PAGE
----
Innovative Energy Engineering

Thermal Control

A thermal control layer should be continuous around the entire enclosure. Thermal bridges, or areas of higher U-value significantly de-rate overall performance and lead to condensation.

Thermal conductivity is a material property and describes Energy Transfer Rate (Watt) per area (m²) and dT (Kelvin) per thickness (m):


In IP units the values may be given in ft or in. Care must be taken and the units properly converted when used in calculations:


Thermal Transmittance "U-Value" is defined as rate of heat transfer through specific assembly of given thickness:


Thermal Resistance "R-Value" is the inverse to U-Value:


Overall Assembly R-Value

Obtaining correct assembly R- and U-values allows correct heating load, energy and comfort calculations. While reviewing heating load calculations of failed designs, it became apparent that not many designers know how to calculate overall assembly U-values. For example, steel stud walls with R19 insulation may only have an R-value of 8 due to thermal bridging. This has lead to discomfort, building damage and expensive retrofits. A massive (homogeneous) concrete wall can be easily calculated once we know the specific concrete properties (medium, heavy etc.). however, most enclosures consist of different layers and also have windows and doors. Once the R, or U-values of wall and openings are known, the overall U-value can be calculated using the "Parallel Path Method" as described in "ASHRAE Fundamentals 2009 27.3.". For assemblies that differ material in only one dimension (i.e. massive concrete wall with continuous external insulation) the R-values of all layers (i.e. drywall etc.) can be added. This is a simplification as it does not take into account thermal bridges. Most assemblies contain some studs, fasteners or other components that conduct heat better than insulation in between them. For those the 2-D heat flow can be approximated by using isothermal-planes method as described in "ASHRAE Fundamentals 2009 27.3.".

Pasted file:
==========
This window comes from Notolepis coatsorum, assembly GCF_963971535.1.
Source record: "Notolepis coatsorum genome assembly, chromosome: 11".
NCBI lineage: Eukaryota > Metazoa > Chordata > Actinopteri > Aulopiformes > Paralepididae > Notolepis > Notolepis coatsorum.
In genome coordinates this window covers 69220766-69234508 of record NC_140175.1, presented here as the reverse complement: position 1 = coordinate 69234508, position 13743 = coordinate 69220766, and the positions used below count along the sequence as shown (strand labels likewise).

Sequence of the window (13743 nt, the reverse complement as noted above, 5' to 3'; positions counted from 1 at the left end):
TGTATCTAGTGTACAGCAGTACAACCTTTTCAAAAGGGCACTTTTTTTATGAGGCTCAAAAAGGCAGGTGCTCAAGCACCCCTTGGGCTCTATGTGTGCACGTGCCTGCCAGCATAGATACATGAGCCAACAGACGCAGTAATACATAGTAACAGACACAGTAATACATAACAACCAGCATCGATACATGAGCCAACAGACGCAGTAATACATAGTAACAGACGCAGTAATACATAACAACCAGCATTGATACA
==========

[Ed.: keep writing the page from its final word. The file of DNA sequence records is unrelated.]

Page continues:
The above describes simplifications that can be employed with hand or calculator. But most building assemblies are more complex. Imagine a typical metal building with fiberglass insulation pinched in between the frame and siding and the insulation in the frame cavity is concave. Add some attachment screws penetrating the insulation, some air pockets and the above methods will fail. A 2-D software that can model complex assemblies is THERM. Complex structures are easily modelled as 2-D detail in Revit and imported into THERM as DXF file.

Minor thermal resistances of air films can be taken into account:

Position of Surface Air Movement Direction of Heat Flow R [SI] R [IP]
Horizontal Still Up 3.46 0.61
45° Still Up 3.52 0.62
Vertical Still Horizontal 3.86 0.68
45° Still Down 4.32 0.76
Horizontal Still Down 5.22 0.92
Any 4.6km/h (7.5 mph) Any 1.42 0.25
Any 9.3 km/h (15 mph) Any 0.97 0.17

Application in Load and Energy Simulations

To accurately calculate heating and cooling load the actual enclosure assembly needs to be modelled as accurately as possible. As software for such load calculations does not take away the need to be precise. Heat transfer at corners often is not modelled accurately since the corner gets neglected. The easiest way to take into account corners is to Treat the corner per the "ASHRAE Fundamentals 2009 4.4." 2-dimensional conduction rules and add half the adjacent wall thickness per corner to the length of the perimeter wall in question. Overall, this does not account for large loads (~1 %). But Including them is easy and neat for the sake of consistency and being conservative.

Some HVAC load and energy software (I'm looking at you, TRANE TRACE!) doesn't provide accurate U-values for the default assemblies. The user should verify the correct U-values and correct as needed.

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